Warren Adler

An early adapter to digital publishing is still going strong

Warren Adler

By 1997, when he was 70, Warren Adler had already released 27 novels and had 12 of them optioned for film adaptations, including the blockbuster The War of the Roses (1981) and Private Lies (1991). Despite this incredible success, Adler became frustrated with the practices of traditional publishing and was drawn to the future possibilities of digital publishing. In 1998, to be a pioneer of e-book publishing, he founded Stonehouse Press, dedicated exclusively to his own works. In acquiring the rights to his complete backlist, Adler has spent years taking control of every aspect of his work. Today, he continues to be a vocal advocate for digital innovations and independent publishing with the release and marketing of new novels and his community-based online forum Writers of the World.

What has kept you focused on writing all these years?

I’ve wanted to be a fiction writer since I was 16 years old, and that urge has never faded. When I published my first novel by a tiny publisher, I quit business interests and devoted the next half-century to writing novels, short stories, essays, poems, and plays.

Can you tell us a little bit about the next book you have planned?

Heart of Gold is my forthcoming novel being released this April. It’s about a man and a woman who come together to confront experiences, memories, and possessions inherited from the Holocaust. I am also working on other plays and busy with the production of The War of the Roses as a play, which is headed to Broadway.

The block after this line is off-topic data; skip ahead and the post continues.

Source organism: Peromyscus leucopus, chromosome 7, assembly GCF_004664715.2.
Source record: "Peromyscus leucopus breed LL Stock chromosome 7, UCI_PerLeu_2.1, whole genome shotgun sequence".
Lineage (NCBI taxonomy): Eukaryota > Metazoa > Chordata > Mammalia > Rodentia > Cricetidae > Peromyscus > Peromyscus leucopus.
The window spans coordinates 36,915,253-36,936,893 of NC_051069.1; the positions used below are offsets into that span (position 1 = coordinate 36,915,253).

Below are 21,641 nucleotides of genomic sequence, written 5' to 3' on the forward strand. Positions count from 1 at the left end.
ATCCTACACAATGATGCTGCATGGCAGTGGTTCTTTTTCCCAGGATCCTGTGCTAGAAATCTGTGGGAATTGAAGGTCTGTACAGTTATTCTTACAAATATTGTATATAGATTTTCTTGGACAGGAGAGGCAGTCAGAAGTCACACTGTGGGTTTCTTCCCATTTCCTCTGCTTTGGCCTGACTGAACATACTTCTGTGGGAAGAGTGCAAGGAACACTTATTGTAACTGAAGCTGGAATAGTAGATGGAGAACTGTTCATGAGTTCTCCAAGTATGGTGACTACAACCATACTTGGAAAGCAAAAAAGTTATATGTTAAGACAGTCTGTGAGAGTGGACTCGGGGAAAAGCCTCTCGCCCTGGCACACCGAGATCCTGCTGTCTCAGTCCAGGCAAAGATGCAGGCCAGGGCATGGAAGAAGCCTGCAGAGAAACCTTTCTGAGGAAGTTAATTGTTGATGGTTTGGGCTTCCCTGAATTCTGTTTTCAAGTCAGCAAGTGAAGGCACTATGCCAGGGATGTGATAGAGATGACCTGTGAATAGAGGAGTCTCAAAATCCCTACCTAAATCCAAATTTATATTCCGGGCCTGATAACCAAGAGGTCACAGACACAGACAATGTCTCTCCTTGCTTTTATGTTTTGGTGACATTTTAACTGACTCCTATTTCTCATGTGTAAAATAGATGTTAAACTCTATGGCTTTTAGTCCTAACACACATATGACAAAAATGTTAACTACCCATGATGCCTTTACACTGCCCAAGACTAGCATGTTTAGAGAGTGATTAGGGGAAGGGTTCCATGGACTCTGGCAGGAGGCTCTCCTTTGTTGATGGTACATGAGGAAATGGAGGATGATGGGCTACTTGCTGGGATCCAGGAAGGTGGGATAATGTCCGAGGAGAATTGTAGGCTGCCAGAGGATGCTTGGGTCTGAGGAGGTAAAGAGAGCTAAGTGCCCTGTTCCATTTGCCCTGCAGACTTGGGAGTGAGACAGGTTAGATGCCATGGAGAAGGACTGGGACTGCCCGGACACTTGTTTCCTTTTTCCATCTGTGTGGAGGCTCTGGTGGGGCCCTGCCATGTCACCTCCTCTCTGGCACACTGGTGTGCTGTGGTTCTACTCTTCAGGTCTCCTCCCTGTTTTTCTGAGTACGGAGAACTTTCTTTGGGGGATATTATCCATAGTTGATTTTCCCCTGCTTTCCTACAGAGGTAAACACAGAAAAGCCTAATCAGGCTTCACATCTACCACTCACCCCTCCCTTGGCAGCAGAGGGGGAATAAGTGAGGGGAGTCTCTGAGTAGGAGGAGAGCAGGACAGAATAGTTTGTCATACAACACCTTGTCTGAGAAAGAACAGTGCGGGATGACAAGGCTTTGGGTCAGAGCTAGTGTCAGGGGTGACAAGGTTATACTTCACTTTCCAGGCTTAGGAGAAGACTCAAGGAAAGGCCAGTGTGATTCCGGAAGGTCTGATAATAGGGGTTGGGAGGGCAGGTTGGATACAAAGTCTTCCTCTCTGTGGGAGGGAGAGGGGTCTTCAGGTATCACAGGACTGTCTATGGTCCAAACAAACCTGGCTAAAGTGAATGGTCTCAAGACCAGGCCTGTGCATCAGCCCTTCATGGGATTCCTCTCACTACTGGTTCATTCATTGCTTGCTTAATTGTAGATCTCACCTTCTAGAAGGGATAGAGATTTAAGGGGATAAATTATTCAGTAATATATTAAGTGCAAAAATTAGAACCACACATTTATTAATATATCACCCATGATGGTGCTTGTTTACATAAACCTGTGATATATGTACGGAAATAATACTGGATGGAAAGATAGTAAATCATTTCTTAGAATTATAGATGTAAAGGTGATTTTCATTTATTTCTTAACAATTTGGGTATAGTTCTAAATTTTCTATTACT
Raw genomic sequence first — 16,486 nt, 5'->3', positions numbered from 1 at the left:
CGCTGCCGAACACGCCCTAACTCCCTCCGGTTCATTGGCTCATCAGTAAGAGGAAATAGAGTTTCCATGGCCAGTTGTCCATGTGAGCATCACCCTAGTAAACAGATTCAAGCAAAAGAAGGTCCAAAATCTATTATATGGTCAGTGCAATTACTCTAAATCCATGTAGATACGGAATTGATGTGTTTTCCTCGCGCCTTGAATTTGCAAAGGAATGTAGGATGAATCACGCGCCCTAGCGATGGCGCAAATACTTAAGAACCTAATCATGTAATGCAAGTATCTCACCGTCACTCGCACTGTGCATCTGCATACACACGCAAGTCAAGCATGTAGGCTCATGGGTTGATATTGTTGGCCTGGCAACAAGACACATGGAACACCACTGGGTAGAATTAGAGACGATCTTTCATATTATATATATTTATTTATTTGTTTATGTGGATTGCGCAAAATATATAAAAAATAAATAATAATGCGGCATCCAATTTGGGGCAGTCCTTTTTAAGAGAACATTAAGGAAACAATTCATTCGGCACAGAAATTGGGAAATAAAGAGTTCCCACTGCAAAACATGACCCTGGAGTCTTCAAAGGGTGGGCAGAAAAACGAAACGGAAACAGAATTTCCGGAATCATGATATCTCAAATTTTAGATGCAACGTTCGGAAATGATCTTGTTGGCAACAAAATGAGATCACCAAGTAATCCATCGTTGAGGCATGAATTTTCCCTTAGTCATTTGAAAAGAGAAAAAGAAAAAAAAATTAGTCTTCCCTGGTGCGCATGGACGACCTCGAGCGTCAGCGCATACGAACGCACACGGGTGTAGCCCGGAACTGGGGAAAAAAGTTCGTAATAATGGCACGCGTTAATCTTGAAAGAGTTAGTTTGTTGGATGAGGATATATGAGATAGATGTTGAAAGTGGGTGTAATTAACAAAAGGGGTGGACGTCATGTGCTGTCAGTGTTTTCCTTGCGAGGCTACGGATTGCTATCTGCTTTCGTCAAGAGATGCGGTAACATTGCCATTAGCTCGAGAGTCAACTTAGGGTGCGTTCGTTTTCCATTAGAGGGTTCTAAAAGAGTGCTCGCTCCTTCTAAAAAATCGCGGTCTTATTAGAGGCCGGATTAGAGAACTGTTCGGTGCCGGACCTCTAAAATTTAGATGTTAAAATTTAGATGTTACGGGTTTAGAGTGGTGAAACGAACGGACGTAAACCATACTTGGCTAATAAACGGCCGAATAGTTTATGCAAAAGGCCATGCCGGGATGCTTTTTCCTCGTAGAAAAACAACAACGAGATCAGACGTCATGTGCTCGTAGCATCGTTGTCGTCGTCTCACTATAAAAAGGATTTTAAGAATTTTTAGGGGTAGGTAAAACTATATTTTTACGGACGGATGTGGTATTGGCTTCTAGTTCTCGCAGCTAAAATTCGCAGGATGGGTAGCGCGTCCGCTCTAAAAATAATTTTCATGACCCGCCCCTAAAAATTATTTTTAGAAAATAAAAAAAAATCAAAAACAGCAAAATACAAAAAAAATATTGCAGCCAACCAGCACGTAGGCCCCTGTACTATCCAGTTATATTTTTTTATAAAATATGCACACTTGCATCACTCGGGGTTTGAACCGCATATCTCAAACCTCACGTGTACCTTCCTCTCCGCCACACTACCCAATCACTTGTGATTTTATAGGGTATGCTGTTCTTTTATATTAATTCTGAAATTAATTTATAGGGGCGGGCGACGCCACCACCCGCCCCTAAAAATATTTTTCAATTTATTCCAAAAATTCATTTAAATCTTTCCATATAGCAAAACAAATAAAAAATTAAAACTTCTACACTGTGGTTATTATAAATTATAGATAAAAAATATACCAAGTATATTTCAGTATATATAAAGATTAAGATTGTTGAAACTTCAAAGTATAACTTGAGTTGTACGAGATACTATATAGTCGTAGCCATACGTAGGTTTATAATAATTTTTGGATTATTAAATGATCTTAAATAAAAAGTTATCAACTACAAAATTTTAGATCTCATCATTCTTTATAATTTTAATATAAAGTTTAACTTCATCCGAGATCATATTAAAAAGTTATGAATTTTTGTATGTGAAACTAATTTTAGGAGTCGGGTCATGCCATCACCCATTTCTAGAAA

What first led you to want to self-publish?

Just listen to the lyrics of the famous song sung by Frank Sinatra, “My Way.” I chose to do it “my way,” find my own destiny and not be subject to the whims of others. I can’t write formula genre fiction. I need to write in many fictional voices. Technology offered me the gift of independence and self-sovereignty, and I jumped at it.

What were some of your early hopes for digital publishing?

Basically I had one goal in mind: to keep my authorial name alive beyond my lifetime. My books will never go out of print, and I can write, publish, and market at my own pace without ever having to wait on the traditional publishing world and its outdated and inefficient business plan. I write what I choose to write and look beyond this moment in time, believing in my gut that my books will continue to be read and discovered in the future.

Alder_cover2 Has the world of e-books become what you expected?

What surprises me most in the world of e-books is discovering the astounding desire of so many people to express themselves in novels, short stories, memoirs, and in multiple genres. I never expected to be confronted with such a vast array of aspiring authors.

Since you founded Stonehouse, how have you seen indie publishing change?

I have been both very right and very wrong in the way the digital book publishing business is playing out. I was right to believe that technology was a disrupter to the traditional publishing business. What I was wrong about was not realizing how many millions of books would be on offer and never “go out of print”…or how cunning, creative, and aggressive Amazon would be in creating its marketing algorithms and seeking market domination.

What would be your advice for today’s writers considering self-publishing?

Never give up. Never, never, never. It may be impractical, unwise, foolish, pure madness, but if you truly believe in yourself, your talent, your ideas, your calling, your personal mission, why not, as Lewis Carroll wrote, “go on until the end, and then stop.”

Rhett Morgan is a writer and translator currently based in Paris. 

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